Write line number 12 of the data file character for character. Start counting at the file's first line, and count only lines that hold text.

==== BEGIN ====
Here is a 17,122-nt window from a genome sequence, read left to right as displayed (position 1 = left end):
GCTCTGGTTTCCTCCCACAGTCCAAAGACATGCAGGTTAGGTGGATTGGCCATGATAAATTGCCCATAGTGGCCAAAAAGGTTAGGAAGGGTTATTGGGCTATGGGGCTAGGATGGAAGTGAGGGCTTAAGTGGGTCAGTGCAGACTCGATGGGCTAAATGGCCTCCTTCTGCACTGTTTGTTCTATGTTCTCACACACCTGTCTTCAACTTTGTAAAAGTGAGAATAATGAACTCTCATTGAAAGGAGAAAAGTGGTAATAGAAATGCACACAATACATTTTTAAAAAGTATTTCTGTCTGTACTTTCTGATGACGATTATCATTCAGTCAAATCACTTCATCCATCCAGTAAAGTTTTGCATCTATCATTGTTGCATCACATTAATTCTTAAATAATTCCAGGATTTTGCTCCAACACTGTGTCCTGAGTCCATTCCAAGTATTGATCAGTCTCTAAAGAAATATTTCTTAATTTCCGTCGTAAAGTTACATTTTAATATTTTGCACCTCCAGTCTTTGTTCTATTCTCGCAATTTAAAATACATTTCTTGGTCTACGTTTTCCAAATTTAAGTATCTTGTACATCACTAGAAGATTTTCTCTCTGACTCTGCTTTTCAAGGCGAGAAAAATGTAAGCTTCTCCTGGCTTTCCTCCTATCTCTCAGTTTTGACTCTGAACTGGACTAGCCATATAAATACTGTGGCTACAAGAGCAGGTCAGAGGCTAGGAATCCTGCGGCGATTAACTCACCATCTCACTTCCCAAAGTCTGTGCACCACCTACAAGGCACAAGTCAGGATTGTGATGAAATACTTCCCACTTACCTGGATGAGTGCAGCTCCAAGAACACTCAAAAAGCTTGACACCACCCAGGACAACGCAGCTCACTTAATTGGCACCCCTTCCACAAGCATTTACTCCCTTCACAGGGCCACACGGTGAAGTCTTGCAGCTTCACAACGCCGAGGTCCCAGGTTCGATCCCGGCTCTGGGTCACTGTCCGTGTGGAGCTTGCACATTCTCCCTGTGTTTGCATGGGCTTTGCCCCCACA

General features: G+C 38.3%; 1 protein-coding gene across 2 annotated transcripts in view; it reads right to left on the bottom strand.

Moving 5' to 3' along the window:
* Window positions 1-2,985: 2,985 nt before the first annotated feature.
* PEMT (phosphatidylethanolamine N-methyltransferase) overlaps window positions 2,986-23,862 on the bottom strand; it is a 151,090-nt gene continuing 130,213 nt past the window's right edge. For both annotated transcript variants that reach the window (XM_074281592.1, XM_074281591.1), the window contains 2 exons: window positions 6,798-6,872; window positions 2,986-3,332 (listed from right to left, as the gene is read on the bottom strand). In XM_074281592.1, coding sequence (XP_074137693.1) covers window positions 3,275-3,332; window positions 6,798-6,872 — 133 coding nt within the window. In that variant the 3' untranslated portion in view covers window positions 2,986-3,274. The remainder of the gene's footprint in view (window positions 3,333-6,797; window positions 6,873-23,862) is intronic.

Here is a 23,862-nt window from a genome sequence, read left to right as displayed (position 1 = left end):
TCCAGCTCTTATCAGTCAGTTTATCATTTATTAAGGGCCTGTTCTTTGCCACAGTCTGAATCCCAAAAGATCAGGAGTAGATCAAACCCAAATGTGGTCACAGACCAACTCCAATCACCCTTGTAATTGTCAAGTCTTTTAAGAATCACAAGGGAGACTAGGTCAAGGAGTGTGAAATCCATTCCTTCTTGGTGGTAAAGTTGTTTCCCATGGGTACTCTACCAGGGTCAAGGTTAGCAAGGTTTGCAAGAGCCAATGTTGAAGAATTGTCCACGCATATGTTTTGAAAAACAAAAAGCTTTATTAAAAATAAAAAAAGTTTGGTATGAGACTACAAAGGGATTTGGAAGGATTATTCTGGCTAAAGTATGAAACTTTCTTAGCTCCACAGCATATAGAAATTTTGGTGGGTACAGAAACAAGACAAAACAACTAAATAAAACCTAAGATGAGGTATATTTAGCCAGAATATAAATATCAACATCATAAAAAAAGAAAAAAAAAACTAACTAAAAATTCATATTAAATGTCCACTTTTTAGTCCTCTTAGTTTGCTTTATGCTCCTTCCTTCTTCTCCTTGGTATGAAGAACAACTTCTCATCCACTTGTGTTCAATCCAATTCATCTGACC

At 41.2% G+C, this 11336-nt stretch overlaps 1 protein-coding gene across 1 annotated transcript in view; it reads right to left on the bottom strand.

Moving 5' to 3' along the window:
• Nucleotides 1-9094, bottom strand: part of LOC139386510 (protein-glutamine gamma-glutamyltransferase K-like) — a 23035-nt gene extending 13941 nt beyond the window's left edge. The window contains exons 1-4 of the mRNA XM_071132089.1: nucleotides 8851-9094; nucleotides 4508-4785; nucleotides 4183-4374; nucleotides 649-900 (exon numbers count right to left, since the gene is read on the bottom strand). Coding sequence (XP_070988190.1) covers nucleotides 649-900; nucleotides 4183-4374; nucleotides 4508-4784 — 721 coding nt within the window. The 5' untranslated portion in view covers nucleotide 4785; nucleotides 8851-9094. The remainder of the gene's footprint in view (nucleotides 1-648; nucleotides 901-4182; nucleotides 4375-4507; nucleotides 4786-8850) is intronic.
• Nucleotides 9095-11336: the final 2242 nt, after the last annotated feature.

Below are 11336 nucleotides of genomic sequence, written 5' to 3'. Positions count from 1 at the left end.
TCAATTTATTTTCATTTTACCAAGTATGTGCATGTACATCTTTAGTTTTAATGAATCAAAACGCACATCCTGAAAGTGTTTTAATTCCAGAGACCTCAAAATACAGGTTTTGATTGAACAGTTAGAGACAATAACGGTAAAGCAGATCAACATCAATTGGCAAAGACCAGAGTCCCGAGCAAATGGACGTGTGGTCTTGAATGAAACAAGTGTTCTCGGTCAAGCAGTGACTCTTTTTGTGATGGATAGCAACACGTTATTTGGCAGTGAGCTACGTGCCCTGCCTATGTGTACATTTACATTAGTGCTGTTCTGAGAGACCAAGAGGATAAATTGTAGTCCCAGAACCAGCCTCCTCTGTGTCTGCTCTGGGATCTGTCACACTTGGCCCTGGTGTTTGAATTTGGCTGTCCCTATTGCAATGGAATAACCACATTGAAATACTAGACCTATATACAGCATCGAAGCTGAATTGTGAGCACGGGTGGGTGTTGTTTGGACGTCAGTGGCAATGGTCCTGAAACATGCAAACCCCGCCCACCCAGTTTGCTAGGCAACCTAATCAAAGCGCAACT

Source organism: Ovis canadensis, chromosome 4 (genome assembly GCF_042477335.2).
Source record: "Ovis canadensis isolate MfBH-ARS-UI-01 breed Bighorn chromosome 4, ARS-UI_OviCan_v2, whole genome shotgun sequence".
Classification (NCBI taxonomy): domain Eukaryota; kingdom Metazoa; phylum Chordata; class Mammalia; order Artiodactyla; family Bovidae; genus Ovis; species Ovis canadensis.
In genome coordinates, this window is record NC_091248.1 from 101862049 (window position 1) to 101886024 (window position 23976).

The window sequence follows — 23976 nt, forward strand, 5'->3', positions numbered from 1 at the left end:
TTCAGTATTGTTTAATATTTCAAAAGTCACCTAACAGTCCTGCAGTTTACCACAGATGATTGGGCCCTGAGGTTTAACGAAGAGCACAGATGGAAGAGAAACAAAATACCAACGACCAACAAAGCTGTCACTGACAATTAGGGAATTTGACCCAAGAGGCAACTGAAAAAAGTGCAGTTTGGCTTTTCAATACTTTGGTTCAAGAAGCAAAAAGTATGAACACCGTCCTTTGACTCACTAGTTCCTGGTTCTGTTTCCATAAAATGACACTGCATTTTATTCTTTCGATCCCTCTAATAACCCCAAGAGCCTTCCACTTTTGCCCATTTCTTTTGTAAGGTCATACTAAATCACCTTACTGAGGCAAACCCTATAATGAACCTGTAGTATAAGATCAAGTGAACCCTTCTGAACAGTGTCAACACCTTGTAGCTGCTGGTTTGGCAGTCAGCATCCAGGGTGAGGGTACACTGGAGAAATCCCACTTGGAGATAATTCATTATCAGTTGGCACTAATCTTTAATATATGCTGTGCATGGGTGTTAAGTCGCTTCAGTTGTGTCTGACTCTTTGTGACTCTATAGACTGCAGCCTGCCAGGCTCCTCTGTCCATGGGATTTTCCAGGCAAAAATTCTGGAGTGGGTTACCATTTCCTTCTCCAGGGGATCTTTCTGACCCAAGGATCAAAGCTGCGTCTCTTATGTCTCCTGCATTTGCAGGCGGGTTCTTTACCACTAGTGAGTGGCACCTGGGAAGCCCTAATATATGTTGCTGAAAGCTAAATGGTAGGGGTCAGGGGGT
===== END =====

• Nucleotides 9095-11336: the final 2242 nt, after the last annotated feature.